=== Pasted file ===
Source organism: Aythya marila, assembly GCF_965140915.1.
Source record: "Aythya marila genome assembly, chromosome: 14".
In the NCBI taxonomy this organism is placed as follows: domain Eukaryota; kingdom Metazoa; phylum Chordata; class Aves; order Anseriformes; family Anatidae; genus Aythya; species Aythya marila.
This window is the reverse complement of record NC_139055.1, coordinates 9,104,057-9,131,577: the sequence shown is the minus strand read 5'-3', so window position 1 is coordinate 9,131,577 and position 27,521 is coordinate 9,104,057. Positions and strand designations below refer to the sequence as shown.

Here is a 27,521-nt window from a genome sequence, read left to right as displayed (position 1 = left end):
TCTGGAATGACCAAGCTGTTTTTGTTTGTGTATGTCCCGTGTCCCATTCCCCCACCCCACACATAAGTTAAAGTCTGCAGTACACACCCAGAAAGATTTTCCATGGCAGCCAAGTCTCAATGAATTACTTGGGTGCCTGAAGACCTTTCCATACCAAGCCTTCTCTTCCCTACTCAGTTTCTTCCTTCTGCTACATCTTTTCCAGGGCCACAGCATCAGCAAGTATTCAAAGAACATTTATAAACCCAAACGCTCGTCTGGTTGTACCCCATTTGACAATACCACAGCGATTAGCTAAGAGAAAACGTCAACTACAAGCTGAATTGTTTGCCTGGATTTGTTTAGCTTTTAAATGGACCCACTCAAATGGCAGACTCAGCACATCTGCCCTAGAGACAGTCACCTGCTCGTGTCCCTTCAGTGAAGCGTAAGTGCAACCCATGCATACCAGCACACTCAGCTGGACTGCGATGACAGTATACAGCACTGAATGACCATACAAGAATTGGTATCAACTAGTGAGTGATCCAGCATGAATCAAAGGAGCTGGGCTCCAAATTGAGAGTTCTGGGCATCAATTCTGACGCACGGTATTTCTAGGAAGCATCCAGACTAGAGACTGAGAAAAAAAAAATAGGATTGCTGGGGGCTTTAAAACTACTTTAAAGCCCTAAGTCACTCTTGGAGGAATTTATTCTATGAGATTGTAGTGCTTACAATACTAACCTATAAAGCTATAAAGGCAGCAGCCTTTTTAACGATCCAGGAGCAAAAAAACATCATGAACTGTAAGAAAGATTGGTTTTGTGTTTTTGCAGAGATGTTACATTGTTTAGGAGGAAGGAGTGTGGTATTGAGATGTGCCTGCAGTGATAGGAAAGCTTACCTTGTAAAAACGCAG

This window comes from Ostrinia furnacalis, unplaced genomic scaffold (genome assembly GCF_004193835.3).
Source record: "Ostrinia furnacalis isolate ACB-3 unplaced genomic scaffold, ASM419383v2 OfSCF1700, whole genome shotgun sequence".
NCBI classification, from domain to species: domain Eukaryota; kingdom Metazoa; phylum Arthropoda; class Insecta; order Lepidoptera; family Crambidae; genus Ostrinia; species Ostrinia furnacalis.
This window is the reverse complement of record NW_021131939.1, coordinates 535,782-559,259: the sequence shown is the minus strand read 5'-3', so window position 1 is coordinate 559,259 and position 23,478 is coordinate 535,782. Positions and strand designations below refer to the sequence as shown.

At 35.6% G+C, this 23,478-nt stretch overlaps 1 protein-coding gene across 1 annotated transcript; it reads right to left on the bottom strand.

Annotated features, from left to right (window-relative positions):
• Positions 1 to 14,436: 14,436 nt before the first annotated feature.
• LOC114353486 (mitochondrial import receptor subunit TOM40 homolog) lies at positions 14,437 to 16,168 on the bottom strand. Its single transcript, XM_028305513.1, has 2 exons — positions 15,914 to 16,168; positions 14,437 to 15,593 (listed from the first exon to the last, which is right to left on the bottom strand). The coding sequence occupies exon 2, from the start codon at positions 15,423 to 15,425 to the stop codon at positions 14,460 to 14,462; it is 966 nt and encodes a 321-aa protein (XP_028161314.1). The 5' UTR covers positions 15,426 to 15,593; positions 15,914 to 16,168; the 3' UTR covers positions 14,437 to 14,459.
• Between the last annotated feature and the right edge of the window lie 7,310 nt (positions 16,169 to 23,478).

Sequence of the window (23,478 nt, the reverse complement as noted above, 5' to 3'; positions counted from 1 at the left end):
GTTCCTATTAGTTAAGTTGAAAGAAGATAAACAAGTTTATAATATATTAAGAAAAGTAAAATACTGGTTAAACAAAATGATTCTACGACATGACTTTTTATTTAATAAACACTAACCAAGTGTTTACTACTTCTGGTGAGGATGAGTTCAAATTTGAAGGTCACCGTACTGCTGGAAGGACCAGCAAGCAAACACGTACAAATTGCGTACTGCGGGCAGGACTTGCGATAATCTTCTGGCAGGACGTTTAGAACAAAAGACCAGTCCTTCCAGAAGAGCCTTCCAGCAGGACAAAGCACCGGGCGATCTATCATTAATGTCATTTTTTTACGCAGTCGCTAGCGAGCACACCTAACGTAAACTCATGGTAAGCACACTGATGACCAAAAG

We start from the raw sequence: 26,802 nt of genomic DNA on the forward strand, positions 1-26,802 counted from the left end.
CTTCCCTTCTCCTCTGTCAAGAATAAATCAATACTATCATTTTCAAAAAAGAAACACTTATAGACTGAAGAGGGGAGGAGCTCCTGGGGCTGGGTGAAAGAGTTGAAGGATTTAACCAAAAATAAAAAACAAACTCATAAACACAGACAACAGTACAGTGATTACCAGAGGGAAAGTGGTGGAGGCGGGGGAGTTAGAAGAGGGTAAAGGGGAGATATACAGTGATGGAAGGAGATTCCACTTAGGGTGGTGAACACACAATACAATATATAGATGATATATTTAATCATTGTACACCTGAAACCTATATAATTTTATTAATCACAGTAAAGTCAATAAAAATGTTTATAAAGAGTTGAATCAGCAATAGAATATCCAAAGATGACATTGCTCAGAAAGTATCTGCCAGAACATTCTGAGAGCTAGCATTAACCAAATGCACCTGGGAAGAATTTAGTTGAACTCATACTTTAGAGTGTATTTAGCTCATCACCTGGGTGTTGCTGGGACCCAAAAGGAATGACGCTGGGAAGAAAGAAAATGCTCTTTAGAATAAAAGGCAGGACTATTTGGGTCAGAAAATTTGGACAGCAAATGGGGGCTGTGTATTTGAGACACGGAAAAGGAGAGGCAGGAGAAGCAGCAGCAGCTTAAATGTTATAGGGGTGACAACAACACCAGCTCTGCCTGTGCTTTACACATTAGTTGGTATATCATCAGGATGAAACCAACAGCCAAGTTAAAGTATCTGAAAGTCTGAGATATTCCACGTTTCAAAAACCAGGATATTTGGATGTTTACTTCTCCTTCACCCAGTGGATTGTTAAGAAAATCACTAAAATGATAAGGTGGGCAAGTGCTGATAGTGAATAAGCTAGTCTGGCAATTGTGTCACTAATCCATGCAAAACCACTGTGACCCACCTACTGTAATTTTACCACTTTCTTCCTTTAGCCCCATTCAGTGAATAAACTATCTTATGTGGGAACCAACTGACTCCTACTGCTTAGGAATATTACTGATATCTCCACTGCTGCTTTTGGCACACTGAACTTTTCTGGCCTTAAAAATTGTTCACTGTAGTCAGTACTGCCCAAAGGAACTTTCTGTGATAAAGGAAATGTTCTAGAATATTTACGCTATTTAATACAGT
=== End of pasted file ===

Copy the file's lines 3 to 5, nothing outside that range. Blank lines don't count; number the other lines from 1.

In the NCBI taxonomy this organism is placed as follows: domain Eukaryota; kingdom Metazoa; phylum Chordata; class Aves; order Anseriformes; family Anatidae; genus Aythya; species Aythya marila.
This window is the reverse complement of record NC_139055.1, coordinates 9,104,057-9,131,577: the sequence shown is the minus strand read 5'-3', so window position 1 is coordinate 9,131,577 and position 27,521 is coordinate 9,104,057. Positions and strand designations below refer to the sequence as shown.

Here is a 27,521-nt window from a genome sequence, read left to right as displayed (position 1 = left end):